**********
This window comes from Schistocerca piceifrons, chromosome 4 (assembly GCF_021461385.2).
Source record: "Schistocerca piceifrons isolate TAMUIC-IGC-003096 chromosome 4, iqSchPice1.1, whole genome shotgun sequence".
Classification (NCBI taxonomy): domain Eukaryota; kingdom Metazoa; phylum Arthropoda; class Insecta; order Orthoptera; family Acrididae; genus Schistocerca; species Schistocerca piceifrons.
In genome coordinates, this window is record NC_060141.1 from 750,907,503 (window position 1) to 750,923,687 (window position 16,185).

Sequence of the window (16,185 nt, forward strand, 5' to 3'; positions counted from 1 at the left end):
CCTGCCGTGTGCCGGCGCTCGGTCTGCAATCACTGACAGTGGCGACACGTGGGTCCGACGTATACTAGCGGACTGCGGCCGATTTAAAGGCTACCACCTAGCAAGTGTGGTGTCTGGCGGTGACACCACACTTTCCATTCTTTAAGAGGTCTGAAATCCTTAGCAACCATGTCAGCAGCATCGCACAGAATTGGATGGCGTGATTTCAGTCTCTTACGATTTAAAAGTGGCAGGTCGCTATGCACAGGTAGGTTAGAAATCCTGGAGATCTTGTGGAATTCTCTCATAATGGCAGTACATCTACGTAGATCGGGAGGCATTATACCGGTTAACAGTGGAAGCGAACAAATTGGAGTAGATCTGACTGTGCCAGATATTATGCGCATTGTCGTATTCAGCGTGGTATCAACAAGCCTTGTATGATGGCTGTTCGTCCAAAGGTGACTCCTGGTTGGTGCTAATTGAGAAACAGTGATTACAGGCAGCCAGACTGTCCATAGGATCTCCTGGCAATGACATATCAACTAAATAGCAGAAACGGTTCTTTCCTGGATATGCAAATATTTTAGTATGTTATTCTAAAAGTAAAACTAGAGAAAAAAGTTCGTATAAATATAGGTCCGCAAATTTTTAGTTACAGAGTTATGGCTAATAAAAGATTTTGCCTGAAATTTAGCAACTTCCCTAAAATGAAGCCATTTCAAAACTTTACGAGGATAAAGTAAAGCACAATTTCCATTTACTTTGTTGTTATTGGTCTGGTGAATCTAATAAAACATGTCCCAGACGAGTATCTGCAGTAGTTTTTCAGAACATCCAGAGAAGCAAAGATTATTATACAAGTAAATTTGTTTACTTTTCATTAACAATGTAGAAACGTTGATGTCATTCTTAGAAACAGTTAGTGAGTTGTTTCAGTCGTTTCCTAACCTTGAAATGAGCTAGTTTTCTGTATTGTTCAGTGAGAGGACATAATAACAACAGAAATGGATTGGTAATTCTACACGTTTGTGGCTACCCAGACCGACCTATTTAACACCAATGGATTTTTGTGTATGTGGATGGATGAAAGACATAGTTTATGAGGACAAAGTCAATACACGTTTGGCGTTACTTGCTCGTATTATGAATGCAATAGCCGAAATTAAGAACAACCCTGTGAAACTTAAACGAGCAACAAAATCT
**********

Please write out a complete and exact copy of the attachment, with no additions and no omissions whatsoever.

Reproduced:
This window comes from Schistocerca piceifrons, chromosome 4 (assembly GCF_021461385.2).
Source record: "Schistocerca piceifrons isolate TAMUIC-IGC-003096 chromosome 4, iqSchPice1.1, whole genome shotgun sequence".
Classification (NCBI taxonomy): domain Eukaryota; kingdom Metazoa; phylum Arthropoda; class Insecta; order Orthoptera; family Acrididae; genus Schistocerca; species Schistocerca piceifrons.
In genome coordinates, this window is record NC_060141.1 from 750,907,503 (window position 1) to 750,923,687 (window position 16,185).

Sequence of the window (16,185 nt, forward strand, 5' to 3'; positions counted from 1 at the left end):
CCTGCCGTGTGCCGGCGCTCGGTCTGCAATCACTGACAGTGGCGACACGTGGGTCCGACGTATACTAGCGGACTGCGGCCGATTTAAAGGCTACCACCTAGCAAGTGTGGTGTCTGGCGGTGACACCACACTTTCCATTCTTTAAGAGGTCTGAAATCCTTAGCAACCATGTCAGCAGCATCGCACAGAATTGGATGGCGTGATTTCAGTCTCTTACGATTTAAAAGTGGCAGGTCGCTATGCACAGGTAGGTTAGAAATCCTGGAGATCTTGTGGAATTCTCTCATAATGGCAGTACATCTACGTAGATCGGGAGGCATTATACCGGTTAACAGTGGAAGCGAACAAATTGGAGTAGATCTGACTGTGCCAGATATTATGCGCATTGTCGTATTCAGCGTGGTATCAACAAGCCTTGTATGATGGCTGTTCGTCCAAAGGTGACTCCTGGTTGGTGCTAATTGAGAAACAGTGATTACAGGCAGCCAGACTGTCCATAGGATCTCCTGGCAATGACATATCAACTAAATAGCAGAAACGGTTCTTTCCTGGATATGCAAATATTTTAGTATGTTATTCTAAAAGTAAAACTAGAGAAAAAAGTTCGTATAAATATAGGTCCGCAAATTTTTAGTTACAGAGTTATGGCTAATAAAAGATTTTGCCTGAAATTTAGCAACTTCCCTAAAATGAAGCCATTTCAAAACTTTACGAGGATAAAGTAAAGCACAATTTCCATTTACTTTGTTGTTATTGGTCTGGTGAATCTAATAAAACATGTCCCAGACGAGTATCTGCAGTAGTTTTTCAGAACATCCAGAGAAGCAAAGATTATTATACAAGTAAATTTGTTTACTTTTCATTAACAATGTAGAAACGTTGATGTCATTCTTAGAAACAGTTAGTGAGTTGTTTCAGTCGTTTCCTAACCTTGAAATGAGCTAGTTTTCTGTATTGTTCAGTGAGAGGACATAATAACAACAGAAATGGATTGGTAATTCTACACGTTTGTGGCTACCCAGACCGACCTATTTAACACCAATGGATTTTTGTGTATGTGGATGGATGAAAGACATAGTTTATGAGGACAAAGTCAATACACGTTTGGCGTTACTTGCTCGTATTATGAATGCAATAGCCGAAATTAAGAACAACCCTGTGAAACTTAAACGAGCAACAAAATCT